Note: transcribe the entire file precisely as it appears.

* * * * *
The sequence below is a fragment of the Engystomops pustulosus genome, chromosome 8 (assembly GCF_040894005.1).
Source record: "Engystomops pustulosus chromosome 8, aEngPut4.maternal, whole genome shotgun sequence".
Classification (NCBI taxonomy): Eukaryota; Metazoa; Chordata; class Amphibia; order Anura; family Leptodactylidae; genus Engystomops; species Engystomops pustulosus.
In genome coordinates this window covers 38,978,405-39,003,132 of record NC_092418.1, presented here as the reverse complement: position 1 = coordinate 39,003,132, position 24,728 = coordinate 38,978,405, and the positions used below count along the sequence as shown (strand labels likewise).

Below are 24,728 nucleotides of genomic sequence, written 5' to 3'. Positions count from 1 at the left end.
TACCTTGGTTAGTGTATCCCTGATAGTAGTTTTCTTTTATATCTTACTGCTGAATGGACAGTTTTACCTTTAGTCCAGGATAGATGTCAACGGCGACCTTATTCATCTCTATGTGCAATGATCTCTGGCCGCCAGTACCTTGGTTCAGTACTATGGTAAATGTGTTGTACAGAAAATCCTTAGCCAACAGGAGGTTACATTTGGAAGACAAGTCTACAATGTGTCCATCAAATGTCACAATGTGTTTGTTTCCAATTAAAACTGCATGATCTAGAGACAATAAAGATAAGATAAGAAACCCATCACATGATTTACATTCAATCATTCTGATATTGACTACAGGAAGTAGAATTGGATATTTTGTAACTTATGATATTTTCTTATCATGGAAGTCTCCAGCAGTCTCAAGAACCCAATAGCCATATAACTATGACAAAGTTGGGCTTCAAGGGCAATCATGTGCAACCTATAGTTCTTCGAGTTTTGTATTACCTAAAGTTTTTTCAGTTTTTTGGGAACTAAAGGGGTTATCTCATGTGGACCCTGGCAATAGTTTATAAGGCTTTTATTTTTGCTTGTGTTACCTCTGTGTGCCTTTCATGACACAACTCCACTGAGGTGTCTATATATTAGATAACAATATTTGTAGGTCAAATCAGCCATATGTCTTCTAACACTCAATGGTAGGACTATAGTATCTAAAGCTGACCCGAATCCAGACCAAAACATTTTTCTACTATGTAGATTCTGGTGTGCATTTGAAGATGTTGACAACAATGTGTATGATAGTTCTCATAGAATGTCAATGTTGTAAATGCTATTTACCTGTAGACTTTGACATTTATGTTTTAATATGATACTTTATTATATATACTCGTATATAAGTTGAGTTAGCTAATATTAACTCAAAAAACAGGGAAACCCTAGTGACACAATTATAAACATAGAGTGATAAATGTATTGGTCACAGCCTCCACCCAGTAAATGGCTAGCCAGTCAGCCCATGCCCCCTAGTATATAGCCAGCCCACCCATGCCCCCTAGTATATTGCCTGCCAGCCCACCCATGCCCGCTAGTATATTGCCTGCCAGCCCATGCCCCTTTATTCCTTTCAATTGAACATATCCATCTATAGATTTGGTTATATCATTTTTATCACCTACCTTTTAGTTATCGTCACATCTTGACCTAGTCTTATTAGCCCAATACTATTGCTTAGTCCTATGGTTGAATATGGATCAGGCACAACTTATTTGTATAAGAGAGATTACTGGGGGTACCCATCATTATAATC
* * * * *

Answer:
The sequence below is a fragment of the Engystomops pustulosus genome, chromosome 8 (assembly GCF_040894005.1).
Source record: "Engystomops pustulosus chromosome 8, aEngPut4.maternal, whole genome shotgun sequence".
Classification (NCBI taxonomy): Eukaryota; Metazoa; Chordata; class Amphibia; order Anura; family Leptodactylidae; genus Engystomops; species Engystomops pustulosus.
In genome coordinates this window covers 38,978,405-39,003,132 of record NC_092418.1, presented here as the reverse complement: position 1 = coordinate 39,003,132, position 24,728 = coordinate 38,978,405, and the positions used below count along the sequence as shown (strand labels likewise).

Below are 24,728 nucleotides of genomic sequence, written 5' to 3'. Positions count from 1 at the left end.
TACCTTGGTTAGTGTATCCCTGATAGTAGTTTTCTTTTATATCTTACTGCTGAATGGACAGTTTTACCTTTAGTCCAGGATAGATGTCAACGGCGACCTTATTCATCTCTATGTGCAATGATCTCTGGCCGCCAGTACCTTGGTTCAGTACTATGGTAAATGTGTTGTACAGAAAATCCTTAGCCAACAGGAGGTTACATTTGGAAGACAAGTCTACAATGTGTCCATCAAATGTCACAATGTGTTTGTTTCCAATTAAAACTGCATGATCTAGAGACAATAAAGATAAGATAAGAAACCCATCACATGATTTACATTCAATCATTCTGATATTGACTACAGGAAGTAGAATTGGATATTTTGTAACTTATGATATTTTCTTATCATGGAAGTCTCCAGCAGTCTCAAGAACCCAATAGCCATATAACTATGACAAAGTTGGGCTTCAAGGGCAATCATGTGCAACCTATAGTTCTTCGAGTTTTGTATTACCTAAAGTTTTTTCAGTTTTTTGGGAACTAAAGGGGTTATCTCATGTGGACCCTGGCAATAGTTTATAAGGCTTTTATTTTTGCTTGTGTTACCTCTGTGTGCCTTTCATGACACAACTCCACTGAGGTGTCTATATATTAGATAACAATATTTGTAGGTCAAATCAGCCATATGTCTTCTAACACTCAATGGTAGGACTATAGTATCTAAAGCTGACCCGAATCCAGACCAAAACATTTTTCTACTATGTAGATTCTGGTGTGCATTTGAAGATGTTGACAACAATGTGTATGATAGTTCTCATAGAATGTCAATGTTGTAAATGCTATTTACCTGTAGACTTTGACATTTATGTTTTAATATGATACTTTATTATATATACTCGTATATAAGTTGAGTTAGCTAATATTAACTCAAAAAACAGGGAAACCCTAGTGACACAATTATAAACATAGAGTGATAAATGTATTGGTCACAGCCTCCACCCAGTAAATGGCTAGCCAGTCAGCCCATGCCCCCTAGTATATAGCCAGCCCACCCATGCCCCCTAGTATATTGCCTGCCAGCCCACCCATGCCCGCTAGTATATTGCCTGCCAGCCCATGCCCCTTTATTCCTTTCAATTGAACATATCCATCTATAGATTTGGTTATATCATTTTTATCACCTACCTTTTAGTTATCGTCACATCTTGACCTAGTCTTATTAGCCCAATACTATTGCTTAGTCCTATGGTTGAATATGGATCAGGCACAACTTATTTGTATAAGAGAGATTACTGGGGGTACCCATCATTATAATC